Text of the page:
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Paperback: 263 pages
Publisher: Wm. B. Eerdmans Publishing Company (July 2000)
This book is about the history of science, particularly the origin of science as we know it. Written from a Christian perspective, Jaki argues that Jesus himself is ultimately the savior of science. Jaki's review of ancient cultures such as Greece, Eqypt, China, and India is fascinating, as he explains how theological errors were the key factor that inhibited the development of science that came about in the Christian world. Fascinating reading.
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There is much nonsense afoot that would have one believe that religion, especially Christianity and the Catholic Church, has always been hostile to science and greatly innhibited its progress. This view is plainly contrary to the facts. Many of the greatest scientists were sponsored and paid by the Church. In fact, many were members of a clerical order. Consider this. If one were to take a wall map and draw an outline of the areas of the world that have seen the most scientific progress over the past 1000 years, and then draw an outline of the area of what one might call Christendom, one will find that the two outlines match up very closely. This could certainly not be the case if Christianity was hostile to science. Rather, just the opposite is true. If one wants to understand how this is so, Jaki's work is a great place to start.
Father Stanley Jaki, OSB, (1924-2009) was a well known physicist and astronomer during the 20th. and 21st.centuries. He taught and lectured in European and U.S. univerities. He also demonstrated knowledge of history, philosophy, theology, etc. In his book titled THE SAVORIOR OF SCIENCE, Father Jaki demonstrated that popular notions of science and religion were myths based on lack of historical knowledge, popular misconceptions,scientific confusion, and greed which muted intelligent debate re religion, science, and philosophy.
Father Jaki showed insight re the comments of scientists who claimed no moral guidance re their work. Father Jaki contrasted this superficial attitude with the science that led to machine guns, poison gas, more destructive artillery, and mass carage during W.W. I. This was followed by concentration camp brutality, flying fortresses, the obliteration of cities, and the atomic bomb. The atomic bomb was followed thermonuclear weapons. In other words, those members of the scientific community had to be aware that what they did could not only improve living standards but also destroy every man, woman, and child on the planet. This view was not idle talk but possible tragic reality. Father Jaki reminded readers of what can occur when religious convictions are muted, and material greed is honored in place of compassion, kindness, careful thought, and wisdom. In other words, where can our "progress" lead us?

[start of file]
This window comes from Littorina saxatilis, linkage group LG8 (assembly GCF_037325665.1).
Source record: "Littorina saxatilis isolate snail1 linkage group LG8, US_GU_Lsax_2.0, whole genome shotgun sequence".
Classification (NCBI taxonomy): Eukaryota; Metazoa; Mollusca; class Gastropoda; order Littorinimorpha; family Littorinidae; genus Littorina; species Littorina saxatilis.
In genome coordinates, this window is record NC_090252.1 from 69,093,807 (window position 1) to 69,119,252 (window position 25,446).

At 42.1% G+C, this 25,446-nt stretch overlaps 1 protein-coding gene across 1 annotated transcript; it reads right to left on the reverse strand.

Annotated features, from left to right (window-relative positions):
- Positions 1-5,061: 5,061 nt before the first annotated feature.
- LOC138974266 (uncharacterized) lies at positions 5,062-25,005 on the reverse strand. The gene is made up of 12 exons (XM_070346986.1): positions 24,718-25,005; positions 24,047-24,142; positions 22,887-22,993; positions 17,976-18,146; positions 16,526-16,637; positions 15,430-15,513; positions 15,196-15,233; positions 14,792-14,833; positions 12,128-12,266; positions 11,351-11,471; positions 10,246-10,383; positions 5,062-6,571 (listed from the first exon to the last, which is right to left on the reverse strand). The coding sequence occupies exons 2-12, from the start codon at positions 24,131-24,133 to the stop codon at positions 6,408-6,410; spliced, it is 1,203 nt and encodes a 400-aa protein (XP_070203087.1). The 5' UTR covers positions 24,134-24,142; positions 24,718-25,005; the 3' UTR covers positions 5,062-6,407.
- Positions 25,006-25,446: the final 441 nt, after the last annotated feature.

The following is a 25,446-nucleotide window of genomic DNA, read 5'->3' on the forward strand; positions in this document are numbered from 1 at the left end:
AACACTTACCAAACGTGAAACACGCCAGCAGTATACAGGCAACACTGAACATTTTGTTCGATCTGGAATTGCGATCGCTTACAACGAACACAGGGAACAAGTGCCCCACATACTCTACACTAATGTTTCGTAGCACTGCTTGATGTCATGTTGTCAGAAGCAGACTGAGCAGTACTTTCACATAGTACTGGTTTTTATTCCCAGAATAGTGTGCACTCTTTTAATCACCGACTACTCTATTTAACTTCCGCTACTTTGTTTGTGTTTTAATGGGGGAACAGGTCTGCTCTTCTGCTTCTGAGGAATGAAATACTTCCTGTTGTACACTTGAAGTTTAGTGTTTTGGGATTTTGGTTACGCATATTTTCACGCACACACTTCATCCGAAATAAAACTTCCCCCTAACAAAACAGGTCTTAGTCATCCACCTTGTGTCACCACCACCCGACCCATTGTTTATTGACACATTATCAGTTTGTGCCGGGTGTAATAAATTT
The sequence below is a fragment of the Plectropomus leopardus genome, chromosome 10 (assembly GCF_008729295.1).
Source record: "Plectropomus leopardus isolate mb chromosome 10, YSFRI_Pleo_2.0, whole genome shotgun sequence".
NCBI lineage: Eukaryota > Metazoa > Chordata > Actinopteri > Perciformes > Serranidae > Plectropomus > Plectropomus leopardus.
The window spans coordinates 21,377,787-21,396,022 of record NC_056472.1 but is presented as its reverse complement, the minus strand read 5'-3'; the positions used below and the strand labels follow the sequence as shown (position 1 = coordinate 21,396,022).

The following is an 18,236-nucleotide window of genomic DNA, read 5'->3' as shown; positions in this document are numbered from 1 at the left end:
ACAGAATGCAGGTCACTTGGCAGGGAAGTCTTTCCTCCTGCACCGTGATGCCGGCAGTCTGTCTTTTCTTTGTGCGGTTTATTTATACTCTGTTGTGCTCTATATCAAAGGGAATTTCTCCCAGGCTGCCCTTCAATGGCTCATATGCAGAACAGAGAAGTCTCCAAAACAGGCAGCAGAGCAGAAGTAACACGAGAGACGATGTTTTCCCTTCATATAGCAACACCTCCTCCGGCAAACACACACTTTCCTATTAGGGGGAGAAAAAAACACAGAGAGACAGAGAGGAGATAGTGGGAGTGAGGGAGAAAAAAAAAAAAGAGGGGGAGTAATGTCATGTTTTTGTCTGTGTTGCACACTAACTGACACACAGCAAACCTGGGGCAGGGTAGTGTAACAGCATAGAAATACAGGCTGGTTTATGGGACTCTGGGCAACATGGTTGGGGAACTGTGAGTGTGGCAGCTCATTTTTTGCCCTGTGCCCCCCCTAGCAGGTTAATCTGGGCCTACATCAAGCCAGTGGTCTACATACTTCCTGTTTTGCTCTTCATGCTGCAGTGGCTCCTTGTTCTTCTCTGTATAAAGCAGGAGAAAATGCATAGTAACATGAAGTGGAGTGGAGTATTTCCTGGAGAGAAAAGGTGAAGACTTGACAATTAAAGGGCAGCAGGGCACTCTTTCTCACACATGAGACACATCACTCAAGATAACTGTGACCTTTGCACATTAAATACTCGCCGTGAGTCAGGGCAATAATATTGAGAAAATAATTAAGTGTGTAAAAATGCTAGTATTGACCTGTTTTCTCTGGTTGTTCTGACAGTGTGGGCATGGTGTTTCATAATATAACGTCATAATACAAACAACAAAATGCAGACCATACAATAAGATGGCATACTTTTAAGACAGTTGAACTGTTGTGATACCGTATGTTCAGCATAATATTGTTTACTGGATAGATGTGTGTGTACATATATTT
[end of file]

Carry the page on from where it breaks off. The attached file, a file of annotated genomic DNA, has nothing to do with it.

Father then gave a brief history of non-European peoples and why they did not have the advances of Western Civiliztion. Father Jaki was honest enough to credit non-Europeans for their achievements and that such achievements embellished Western Civilization.Read more ›
As a Christian historian, I tend to agree with many of Jaki's points. He also owns a certain intellectual brilliance -- I found myself ear-marking many pages, to return and write down juicy quotes. The problem is, Jaki refuses to support his arguments with enough facts. The book often comes across as crotchety, dismissive, and even egotistical. Jaki is brilliant perhaps, but he doesn't give critical readers a chance to be persuaded. Instead, he rambles relentlessly, skipping from Justice Bork to Darwin to Arianism to sollipsism. Not always does he explain his point clearly, and seldom does he back it up with enough solid facts. Part of this follows from attempting two thousand years of history in 230 pages. But like G. K. Chesterton, Jaki also seems to feel an actual aversion to detail, though without Chesterton's humor, good-naturedness, or psychological acuity.
I found Jaki's point about the rise of science weak as an argument, though possibly true. Are wrong worldviews to blame for the stillbirth of science in ancient non-Christian civilizations? That is a provocative thesis, worth exploring. But a few paragraphs of dismissive and elusive discussion (6 for Egypt, 10 for India, 15 for China, 4 for Babylon, 8 for Greece, 5 for Islam) should not be enough to satisfy even fellow believers. Given that science did in fact happen to rise in the West, of course one can find post hoc reasons why this should be so; but to prove that it HAD to be so would take a far more in-depth and detailed argument.
I was even less satisfied when I noticed that, while he got some things right (about ancient theism, for instance), he made a few errors about one civization I know fairly well, China.Read more ›